Georgetown is helping improve local watershed health by taking steps to reduce runoff.
Stormwater is excess rainfall not absorbed into the ground, that runs along hard surfaces and into storm drains until reaching a body of water or treatment facility. Stormwater can pick up and carry pollutants such as lawn chemicals and oil from cars into our natural waterways, and can produce soil erosion, which has detrimental impacts on existing infrastructure and watershed health.
Georgetown’s location on the hilltop and demands careful stormwater management, as excessive water can carry pollutants into the Potomac River. High runoff volumes can also stress our city's historic infrastructure, as ongoing urban development in the region creates more impermeable surfaces, increasing runoff and exceeding existing capacity of the city's built systems.
By slowing down or capturing stormwater on campus rather than allowing it to run off, Georgetown is helping decrease water pollution and increase watershed health in our local region. Careful stormwater management can provide synergistic sustainability benefits, such as increasing habitat for native species, providing green space for contemplation and recreation, and displacing potable water consumption.
Explore the slideshow above to learn about some of our current campus projects, and expand the headings below to find out how these strategies help!
In addition to reducing and delaying stormwater runoff, green roofs act as insulators by reducing heat and cooling loss, reduce urban heat island effect by humidifying and cooling the surrounding air, filter airborne dust and other particles, reduce CO2 levels, insulate buildings, absorb sound and increase the habitat for birds and butterflies.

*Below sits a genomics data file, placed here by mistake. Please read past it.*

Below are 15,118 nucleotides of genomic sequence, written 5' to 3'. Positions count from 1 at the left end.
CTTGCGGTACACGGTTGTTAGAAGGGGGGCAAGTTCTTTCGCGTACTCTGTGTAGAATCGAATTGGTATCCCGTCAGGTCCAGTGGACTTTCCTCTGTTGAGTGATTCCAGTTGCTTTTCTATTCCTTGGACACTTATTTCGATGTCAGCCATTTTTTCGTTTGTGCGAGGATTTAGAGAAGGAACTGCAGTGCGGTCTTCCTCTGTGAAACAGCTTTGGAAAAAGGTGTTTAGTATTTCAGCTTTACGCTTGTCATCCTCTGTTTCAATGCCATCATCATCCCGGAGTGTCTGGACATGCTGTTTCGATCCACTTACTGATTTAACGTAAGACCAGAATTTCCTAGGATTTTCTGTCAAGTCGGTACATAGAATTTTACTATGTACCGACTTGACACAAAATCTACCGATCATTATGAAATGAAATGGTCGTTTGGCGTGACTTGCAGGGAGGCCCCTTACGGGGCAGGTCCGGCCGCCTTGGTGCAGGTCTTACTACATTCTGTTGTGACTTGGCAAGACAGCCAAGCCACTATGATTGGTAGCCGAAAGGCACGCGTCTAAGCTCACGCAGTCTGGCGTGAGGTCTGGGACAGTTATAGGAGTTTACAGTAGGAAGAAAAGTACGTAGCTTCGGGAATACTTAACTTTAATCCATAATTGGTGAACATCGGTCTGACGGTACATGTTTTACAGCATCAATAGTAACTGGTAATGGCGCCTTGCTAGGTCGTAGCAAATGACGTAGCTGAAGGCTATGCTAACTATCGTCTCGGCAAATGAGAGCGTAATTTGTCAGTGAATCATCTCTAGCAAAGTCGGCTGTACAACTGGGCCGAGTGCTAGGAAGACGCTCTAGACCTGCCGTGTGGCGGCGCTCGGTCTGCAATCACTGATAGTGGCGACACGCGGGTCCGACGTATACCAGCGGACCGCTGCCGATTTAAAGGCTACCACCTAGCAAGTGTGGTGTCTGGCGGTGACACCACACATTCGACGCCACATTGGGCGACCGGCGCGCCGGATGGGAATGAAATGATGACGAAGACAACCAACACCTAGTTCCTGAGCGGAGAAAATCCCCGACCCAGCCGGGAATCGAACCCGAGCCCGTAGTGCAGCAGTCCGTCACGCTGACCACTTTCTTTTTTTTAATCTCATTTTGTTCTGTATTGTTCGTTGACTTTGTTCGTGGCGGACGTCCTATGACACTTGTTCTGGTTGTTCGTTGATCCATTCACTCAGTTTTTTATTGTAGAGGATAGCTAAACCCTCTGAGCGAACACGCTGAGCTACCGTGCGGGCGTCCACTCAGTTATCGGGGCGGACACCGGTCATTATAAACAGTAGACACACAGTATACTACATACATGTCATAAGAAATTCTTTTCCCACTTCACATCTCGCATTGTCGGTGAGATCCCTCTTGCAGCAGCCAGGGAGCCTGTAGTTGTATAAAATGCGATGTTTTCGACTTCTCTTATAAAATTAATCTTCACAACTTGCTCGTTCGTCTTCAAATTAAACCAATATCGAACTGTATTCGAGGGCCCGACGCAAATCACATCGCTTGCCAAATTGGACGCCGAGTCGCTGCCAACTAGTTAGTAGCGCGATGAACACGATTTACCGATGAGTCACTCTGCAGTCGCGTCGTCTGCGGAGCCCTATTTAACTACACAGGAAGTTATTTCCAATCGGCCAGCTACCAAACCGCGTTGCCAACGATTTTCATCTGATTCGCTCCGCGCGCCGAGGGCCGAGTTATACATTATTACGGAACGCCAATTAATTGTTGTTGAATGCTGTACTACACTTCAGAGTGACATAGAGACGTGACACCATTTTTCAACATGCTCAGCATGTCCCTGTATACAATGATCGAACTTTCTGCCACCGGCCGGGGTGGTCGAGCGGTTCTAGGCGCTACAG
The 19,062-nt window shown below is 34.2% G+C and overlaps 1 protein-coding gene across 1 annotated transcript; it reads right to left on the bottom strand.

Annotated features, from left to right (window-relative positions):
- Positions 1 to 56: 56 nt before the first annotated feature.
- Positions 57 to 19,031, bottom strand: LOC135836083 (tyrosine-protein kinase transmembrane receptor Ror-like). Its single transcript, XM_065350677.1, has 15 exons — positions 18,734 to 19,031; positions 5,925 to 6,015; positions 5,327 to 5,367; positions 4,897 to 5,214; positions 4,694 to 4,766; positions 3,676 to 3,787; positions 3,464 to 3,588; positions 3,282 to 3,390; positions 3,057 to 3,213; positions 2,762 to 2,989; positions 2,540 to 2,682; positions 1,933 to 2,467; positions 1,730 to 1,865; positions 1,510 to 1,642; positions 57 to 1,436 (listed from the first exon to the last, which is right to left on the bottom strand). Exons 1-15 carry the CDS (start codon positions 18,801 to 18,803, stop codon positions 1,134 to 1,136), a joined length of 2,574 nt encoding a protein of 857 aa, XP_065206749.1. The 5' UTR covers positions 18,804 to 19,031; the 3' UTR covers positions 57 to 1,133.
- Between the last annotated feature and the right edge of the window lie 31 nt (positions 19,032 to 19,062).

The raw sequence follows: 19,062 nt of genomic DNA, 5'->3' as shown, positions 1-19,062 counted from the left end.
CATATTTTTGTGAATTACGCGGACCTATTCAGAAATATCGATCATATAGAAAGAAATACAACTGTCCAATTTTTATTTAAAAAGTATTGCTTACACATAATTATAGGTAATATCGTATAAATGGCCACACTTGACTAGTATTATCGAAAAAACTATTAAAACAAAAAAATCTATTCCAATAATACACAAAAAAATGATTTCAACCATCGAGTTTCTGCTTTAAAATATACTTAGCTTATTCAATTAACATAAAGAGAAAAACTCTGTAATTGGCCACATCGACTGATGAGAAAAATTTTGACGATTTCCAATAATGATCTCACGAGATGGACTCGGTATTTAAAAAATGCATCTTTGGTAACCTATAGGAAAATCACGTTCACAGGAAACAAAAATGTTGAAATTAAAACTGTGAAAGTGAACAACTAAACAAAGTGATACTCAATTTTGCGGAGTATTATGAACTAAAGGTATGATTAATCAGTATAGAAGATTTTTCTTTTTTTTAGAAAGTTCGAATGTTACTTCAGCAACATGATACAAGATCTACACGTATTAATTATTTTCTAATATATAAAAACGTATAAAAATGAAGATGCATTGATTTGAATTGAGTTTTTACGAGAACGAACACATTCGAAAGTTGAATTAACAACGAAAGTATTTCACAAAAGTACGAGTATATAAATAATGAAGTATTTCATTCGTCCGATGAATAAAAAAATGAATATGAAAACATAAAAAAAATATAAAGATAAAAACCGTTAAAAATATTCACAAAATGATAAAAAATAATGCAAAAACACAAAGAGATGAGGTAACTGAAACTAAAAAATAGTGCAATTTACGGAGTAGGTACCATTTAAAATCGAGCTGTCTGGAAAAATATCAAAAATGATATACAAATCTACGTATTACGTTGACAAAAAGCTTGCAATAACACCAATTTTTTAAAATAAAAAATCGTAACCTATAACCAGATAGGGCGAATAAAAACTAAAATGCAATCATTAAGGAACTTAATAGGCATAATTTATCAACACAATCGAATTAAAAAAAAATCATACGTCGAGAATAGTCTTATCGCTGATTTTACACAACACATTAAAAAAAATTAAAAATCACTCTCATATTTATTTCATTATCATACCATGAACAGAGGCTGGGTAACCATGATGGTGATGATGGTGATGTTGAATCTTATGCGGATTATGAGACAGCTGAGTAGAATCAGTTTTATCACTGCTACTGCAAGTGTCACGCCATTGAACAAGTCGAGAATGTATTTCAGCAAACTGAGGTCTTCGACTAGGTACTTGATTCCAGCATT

Georgetown's campus has at least three significant green roofs, including the Leavey Esplanade, the Southwest Quadrangle (which decks over a parking garage with a grassy courtyard) and the green area adjacent to Regents Hall. The gravel, soil and sand deposits underneath the plants help filter pollutants from the absorbed stormwater.
Cisterns and Rain Barrels
Cisterns and rain barrels, though differing greatly in size, serve similar functions: collecting rainwater, and storing it for future use. At Georgetown, a 20,000 gallon cistern harvests rainwater from the roof and site of Regents Hall science building, using it for toilet flushing and irrigation on site. This system not only reduces stormwater runnoff, but also reduces potable water demand in the building.
In Nevils courtyard, a 170 gallon Aqualok "Bioswale" unit collects rainwater via a downspout from a portion of the Nevils rooftop, slowly infiltrating into the nearby soil to deter water from the storm sewer and instead use it to water a nearby tree.
A rain garden is typically a shallow depression in the landscape planted with deep-rooted native plants and grasses. They help infiltrate stormwater, remove pollutants from runoff, and provide habitat for native species. Georgetown's new Healey Student Center is being designed to channel runoff from the site into a new raingarden that will decrease runoff while increasing green space on campus.
Explore the sites below to learn more about stormwater, and how you can help!
Local and National Resources: